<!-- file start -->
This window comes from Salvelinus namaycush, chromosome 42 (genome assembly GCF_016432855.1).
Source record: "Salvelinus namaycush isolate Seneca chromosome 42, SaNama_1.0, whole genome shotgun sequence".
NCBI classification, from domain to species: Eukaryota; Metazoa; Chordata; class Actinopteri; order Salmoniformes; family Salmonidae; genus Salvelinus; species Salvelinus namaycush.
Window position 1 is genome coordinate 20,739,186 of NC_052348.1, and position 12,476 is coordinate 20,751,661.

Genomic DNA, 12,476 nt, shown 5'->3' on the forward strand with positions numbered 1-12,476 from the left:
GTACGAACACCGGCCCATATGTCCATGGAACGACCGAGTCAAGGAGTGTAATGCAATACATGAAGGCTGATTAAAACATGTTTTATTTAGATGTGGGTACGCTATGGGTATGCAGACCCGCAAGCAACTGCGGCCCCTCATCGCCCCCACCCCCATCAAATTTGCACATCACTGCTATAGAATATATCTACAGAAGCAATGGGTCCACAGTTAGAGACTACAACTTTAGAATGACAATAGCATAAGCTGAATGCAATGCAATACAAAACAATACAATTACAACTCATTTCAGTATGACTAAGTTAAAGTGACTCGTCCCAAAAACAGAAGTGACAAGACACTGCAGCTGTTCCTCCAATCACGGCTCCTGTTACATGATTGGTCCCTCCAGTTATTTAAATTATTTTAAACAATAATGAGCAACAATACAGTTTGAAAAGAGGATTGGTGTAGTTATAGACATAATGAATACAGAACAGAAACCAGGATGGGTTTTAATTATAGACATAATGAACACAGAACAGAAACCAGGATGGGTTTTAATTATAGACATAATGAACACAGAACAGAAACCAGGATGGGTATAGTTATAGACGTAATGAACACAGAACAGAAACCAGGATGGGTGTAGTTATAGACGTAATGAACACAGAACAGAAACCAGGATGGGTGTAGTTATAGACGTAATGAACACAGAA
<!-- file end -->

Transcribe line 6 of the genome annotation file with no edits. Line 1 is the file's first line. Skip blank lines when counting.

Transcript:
GTACGAACACCGGCCCATATGTCCATGGAACGACCGAGTCAAGGAGTGTAATGCAATACATGAAGGCTGATTAAAACATGTTTTATTTAGATGTGGGTACGCTATGGGTATGCAGACCCGCAAGCAACTGCGGCCCCTCATCGCCCCCACCCCCATCAAATTTGCACATCACTGCTATAGAATATATCTACAGAAGCAATGGGTCCACAGTTAGAGACTACAACTTTAGAATGACAATAGCATAAGCTGAATGCAATGCAATACAAAACAATACAATTACAACTCATTTCAGTATGACTAAGTTAAAGTGACTCGTCCCAAAAACAGAAGTGACAAGACACTGCAGCTGTTCCTCCAATCACGGCTCCTGTTACATGATTGGTCCCTCCAGTTATTTAAATTATTTTAAACAATAATGAGCAACAATACAGTTTGAAAAGAGGATTGGTGTAGTTATAGACATAATGAATACAGAACAGAAACCAGGATGGGTTTTAATTATAGACATAATGAACACAGAACAGAAACCAGGATGGGTTTTAATTATAGACATAATGAACACAGAACAGAAACCAGGATGGGTATAGTTATAGACGTAATGAACACAGAACAGAAACCAGGATGGGTGTAGTTATAGACGTAATGAACACAGAACAGAAACCAGGATGGGTGTAGTTATAGACGTAATGAACACAGAA